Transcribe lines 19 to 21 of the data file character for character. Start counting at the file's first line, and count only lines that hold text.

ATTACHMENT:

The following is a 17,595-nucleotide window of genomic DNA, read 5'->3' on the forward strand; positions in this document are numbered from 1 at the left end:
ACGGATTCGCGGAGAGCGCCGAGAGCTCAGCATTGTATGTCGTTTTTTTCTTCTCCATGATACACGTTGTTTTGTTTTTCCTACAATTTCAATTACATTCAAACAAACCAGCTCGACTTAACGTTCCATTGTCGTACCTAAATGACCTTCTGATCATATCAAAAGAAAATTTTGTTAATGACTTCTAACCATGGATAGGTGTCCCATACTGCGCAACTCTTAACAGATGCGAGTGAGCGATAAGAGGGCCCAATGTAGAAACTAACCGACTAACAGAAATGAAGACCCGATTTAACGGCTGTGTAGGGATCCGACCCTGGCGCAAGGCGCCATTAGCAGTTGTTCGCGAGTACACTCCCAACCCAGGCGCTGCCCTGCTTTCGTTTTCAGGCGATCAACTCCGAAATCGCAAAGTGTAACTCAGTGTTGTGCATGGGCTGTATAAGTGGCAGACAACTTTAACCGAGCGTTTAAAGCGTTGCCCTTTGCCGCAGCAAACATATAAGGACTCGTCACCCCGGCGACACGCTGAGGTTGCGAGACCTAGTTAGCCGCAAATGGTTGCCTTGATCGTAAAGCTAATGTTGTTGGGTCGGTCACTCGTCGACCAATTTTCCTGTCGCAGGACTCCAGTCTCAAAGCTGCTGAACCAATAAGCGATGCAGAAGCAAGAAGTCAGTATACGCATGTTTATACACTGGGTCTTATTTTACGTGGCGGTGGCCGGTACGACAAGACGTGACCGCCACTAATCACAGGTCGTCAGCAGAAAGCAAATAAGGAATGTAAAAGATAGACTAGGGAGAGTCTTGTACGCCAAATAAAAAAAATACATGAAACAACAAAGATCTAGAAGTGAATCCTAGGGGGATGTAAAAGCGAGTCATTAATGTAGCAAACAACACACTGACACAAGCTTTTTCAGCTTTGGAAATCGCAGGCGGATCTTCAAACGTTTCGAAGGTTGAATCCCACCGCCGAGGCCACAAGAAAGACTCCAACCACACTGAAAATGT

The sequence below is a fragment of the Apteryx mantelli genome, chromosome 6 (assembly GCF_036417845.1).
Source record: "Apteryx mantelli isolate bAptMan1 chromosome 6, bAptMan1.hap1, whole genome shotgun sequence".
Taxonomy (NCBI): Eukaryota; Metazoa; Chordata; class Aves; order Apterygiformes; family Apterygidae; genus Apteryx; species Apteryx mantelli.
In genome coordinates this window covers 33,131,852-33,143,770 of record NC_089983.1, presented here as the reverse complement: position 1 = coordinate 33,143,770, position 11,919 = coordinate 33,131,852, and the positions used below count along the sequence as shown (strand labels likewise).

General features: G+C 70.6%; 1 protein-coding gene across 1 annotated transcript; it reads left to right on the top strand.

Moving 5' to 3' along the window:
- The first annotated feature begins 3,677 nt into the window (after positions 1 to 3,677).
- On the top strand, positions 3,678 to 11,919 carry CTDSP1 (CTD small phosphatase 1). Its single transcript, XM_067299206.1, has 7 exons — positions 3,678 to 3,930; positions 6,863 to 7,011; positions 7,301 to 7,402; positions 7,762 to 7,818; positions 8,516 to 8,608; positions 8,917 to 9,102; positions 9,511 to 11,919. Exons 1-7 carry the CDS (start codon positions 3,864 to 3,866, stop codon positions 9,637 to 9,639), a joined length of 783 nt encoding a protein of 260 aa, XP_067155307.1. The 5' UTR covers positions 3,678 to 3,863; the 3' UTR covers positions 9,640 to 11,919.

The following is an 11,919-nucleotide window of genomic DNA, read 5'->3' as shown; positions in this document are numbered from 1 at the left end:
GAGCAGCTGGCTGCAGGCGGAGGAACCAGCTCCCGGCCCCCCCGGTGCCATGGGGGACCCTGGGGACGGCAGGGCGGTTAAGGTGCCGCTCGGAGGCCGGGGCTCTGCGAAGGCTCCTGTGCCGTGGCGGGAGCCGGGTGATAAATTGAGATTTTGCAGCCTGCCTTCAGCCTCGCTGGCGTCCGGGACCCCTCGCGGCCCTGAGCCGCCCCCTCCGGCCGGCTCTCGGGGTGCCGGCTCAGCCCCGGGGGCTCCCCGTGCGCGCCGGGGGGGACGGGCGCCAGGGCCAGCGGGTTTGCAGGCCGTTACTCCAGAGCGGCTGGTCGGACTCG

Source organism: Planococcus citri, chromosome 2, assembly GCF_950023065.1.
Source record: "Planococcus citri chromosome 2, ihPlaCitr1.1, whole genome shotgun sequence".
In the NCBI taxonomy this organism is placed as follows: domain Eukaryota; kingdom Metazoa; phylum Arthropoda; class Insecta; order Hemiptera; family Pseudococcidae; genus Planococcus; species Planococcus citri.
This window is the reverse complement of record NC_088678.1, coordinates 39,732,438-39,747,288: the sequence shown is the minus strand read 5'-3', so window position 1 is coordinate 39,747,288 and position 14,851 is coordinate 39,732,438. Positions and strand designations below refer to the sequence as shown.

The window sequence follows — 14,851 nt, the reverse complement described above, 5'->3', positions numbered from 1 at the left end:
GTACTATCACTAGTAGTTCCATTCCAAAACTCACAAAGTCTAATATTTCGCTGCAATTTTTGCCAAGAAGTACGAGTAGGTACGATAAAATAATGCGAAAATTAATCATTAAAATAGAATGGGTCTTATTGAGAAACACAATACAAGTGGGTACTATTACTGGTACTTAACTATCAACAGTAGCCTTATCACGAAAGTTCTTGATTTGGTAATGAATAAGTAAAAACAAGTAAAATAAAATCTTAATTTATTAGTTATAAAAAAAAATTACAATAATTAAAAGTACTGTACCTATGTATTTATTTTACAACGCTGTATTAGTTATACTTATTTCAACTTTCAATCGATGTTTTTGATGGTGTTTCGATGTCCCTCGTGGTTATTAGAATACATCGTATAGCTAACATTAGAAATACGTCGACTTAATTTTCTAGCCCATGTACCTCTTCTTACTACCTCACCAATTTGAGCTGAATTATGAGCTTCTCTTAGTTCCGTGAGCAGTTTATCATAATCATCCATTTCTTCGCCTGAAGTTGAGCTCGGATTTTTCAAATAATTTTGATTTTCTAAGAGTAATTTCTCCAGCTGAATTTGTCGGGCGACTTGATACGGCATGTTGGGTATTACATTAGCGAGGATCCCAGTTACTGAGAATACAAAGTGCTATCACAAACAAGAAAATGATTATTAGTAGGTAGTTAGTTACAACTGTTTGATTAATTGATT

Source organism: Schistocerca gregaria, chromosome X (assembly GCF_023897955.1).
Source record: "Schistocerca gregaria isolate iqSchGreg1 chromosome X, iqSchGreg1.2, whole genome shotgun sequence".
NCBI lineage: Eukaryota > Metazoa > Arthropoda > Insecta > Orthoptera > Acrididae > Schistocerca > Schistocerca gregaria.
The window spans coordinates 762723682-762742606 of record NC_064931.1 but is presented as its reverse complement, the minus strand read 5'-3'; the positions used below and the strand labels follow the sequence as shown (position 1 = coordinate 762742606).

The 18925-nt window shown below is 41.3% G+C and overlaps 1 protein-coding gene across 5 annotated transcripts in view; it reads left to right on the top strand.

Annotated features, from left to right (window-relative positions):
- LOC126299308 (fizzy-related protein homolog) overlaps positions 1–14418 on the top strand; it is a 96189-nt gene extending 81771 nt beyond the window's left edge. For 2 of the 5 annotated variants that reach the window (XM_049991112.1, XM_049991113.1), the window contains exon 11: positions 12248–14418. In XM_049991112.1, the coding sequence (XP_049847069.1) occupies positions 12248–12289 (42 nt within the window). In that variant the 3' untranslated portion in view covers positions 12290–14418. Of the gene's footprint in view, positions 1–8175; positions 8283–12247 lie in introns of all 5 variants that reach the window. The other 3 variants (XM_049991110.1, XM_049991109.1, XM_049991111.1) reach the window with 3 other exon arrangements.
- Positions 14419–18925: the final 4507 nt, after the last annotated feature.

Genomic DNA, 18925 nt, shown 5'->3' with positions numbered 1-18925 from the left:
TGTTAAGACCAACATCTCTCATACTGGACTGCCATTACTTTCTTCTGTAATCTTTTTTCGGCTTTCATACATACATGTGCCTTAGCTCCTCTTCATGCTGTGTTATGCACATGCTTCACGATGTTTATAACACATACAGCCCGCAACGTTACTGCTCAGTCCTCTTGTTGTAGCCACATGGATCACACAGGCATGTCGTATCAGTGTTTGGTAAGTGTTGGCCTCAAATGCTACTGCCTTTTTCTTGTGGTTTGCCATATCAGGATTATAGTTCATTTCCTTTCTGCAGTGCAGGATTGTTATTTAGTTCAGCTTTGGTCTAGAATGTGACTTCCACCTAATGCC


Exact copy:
Source organism: Schistocerca gregaria, chromosome X (assembly GCF_023897955.1).
Source record: "Schistocerca gregaria isolate iqSchGreg1 chromosome X, iqSchGreg1.2, whole genome shotgun sequence".
NCBI lineage: Eukaryota > Metazoa > Arthropoda > Insecta > Orthoptera > Acrididae > Schistocerca > Schistocerca gregaria.